Apparently, the Washington, D.C. Metropolitan Police Department didn’t get the memo. Because, while the D.C. Council considers a measure that would legalize prostitution in the District of Columbia, MPD’s prostitution sting operations are continuing at full throttle. Once again, arrests for solicitation of prostitution appear to be up in D.C. This, despite the fact that D.C. Councilmember David Grosso recently introduced a bill that would decriminalize prostitution in the city.
According to Grosso, “We basically criminalize too many activities.” It is time for the District of Columbia to reconsider the framework in which we handle commercial sex work, and move from one of criminalization to a focus on human rights, health, and safety.” While there is no indication as to how much support the bill would have in the council, if enacted, it would repeal several laws that criminalize consensual sex between adults. According to Grosso, “[b]y removing criminal penalties for those in the sex trade, we can bring people out of the shadows, help them lead safer and healthier lives, and more easily tackle the complaints we hear from communities about trash or other nuisances.”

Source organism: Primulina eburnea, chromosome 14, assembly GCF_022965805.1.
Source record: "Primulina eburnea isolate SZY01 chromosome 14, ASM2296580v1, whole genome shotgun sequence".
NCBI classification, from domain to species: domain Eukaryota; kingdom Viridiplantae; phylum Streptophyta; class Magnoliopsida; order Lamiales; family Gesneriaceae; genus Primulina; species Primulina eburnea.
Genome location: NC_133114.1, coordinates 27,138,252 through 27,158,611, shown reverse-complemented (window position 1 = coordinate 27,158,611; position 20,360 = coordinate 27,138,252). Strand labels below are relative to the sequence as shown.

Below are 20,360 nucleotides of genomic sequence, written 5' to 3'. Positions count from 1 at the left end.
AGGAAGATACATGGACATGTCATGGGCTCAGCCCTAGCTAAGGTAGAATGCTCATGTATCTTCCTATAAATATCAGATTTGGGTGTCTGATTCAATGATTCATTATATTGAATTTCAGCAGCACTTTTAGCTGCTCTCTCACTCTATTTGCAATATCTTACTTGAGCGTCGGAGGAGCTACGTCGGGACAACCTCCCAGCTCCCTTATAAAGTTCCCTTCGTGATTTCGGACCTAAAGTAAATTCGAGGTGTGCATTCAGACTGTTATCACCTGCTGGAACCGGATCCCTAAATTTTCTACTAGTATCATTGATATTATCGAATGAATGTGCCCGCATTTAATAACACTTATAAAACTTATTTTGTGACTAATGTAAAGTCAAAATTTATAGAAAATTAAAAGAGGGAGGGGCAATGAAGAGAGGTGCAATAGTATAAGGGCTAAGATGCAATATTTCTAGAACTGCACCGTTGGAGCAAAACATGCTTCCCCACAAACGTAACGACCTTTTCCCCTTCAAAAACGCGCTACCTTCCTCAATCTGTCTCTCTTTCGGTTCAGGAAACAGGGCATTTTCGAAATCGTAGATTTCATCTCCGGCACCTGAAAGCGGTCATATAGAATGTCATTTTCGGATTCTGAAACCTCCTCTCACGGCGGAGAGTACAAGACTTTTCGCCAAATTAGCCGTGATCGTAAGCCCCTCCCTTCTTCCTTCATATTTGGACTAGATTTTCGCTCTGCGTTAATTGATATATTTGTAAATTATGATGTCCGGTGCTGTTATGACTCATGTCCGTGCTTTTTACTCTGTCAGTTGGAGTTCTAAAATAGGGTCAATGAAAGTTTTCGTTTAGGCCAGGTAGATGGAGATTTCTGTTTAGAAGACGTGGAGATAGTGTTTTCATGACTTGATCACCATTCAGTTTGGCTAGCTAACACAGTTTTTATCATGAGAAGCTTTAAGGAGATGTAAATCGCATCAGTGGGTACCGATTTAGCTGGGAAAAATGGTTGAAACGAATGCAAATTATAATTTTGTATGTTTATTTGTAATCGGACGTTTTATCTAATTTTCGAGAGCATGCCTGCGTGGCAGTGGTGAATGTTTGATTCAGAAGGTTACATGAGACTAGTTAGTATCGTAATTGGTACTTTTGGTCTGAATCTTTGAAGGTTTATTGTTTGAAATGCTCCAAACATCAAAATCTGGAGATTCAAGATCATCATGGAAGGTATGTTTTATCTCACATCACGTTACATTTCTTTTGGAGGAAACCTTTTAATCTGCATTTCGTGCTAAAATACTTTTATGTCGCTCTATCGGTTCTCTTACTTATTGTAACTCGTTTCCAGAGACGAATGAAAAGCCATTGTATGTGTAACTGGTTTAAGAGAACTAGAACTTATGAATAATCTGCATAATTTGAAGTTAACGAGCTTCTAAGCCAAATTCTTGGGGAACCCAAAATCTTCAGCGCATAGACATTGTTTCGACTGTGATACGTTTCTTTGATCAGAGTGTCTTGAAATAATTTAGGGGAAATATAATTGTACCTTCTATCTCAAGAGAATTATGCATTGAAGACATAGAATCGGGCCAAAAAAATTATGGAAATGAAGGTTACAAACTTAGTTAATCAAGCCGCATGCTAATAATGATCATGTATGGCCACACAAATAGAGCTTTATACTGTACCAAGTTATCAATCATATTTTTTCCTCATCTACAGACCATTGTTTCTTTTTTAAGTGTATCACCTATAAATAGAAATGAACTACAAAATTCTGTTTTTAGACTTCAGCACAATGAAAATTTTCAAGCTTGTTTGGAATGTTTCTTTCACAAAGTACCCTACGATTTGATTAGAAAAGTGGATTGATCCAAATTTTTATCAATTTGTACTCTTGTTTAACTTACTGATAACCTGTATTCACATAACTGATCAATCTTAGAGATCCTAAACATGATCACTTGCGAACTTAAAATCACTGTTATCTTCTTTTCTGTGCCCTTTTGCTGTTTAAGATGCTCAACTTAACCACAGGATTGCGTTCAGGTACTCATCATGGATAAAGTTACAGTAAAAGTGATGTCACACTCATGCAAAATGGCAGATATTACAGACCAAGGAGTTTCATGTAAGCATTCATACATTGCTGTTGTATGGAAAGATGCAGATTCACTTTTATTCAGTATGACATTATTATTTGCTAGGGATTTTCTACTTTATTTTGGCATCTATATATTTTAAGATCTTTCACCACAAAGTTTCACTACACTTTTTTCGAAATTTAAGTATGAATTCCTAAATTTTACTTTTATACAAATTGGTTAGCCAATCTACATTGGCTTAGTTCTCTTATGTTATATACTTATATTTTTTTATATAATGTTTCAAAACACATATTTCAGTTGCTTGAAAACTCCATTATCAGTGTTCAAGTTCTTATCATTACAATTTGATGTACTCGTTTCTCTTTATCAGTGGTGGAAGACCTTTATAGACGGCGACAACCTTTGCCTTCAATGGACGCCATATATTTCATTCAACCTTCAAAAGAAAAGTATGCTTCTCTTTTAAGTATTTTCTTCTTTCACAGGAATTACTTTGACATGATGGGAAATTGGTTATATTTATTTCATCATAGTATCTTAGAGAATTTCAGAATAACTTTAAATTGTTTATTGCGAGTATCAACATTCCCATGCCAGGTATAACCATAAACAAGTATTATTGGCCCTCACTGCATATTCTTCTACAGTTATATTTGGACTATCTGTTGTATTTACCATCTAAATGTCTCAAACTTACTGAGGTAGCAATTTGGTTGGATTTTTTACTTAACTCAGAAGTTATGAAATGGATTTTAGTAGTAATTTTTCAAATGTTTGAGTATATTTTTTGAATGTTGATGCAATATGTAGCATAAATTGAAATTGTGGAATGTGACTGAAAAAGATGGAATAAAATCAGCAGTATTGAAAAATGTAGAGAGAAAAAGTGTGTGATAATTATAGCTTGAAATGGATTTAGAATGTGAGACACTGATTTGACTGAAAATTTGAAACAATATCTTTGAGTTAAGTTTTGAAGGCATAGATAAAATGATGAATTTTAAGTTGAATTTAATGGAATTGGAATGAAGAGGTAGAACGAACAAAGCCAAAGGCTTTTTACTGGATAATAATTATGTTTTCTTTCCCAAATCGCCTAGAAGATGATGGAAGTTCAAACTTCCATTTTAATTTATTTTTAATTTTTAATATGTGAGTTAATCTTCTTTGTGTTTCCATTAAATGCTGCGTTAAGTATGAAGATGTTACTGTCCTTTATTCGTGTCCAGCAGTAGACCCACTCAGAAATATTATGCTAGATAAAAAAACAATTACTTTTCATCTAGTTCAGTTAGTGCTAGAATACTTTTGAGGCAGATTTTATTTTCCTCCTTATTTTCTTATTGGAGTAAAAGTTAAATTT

Councilman Grosso’s sentiment is clearly not shared by MPD, who has shown no indication that they will ease up on prostitution operations anytime soon. And as I’ve indicated previously, these operations appear to fall disproportionately on Uber and Cabbies who drive the streets of our fair cities. There may be several reasons for MPD’s continued zealous pursuit of prostitution-related offenders, but one can’t help but wonder if it simply has to do with the fact that these operations target low-hanging fruit, and result in easy prosecutions. You see, while all regular police officers all wear body camera that they are required to activate during encounters with civilians, prostitution stings are conducted primarily by undercover officers. That means that the encounter between the officer and the defendant is never recorded. And when there is no recording of the exchange for which the defendant is arrested and prosecuted, that means that solicitation of prostitution trials come down to he said she said. But the “she” in this equation is a law enforcement officer, and the “he” is simply a guy off the street. In order to win a trial, I usually have to ask the judge to find that the MPD undercover officer is not credible—something that not all judges appear willing to do. And don’t think that MPD doesn’t know that.
Councilman Grosso’s bill may go nowhere in the council, and we will continue with business as usual. If that’s the case, MPD will continue to shoot the proverbial fish in a barrel, and rack up the prostitution arrests. Of course, that doesn’t always mean that they will rack up the convictions. There are possible defenses that don’t ask a judge to find that the MPD officer is lying. In addition, first-time offenders may be offered an opportunity to avoid conviction through diversion. While prostitution is still illegal in the District, criminal defense lawyers need to continue to find creative ways to fight these cases. If you’ve been arrested for a prostitution-related offense in Washington, D.C. contact Jay Mykytiuk Trial Attorney for a case evaluation.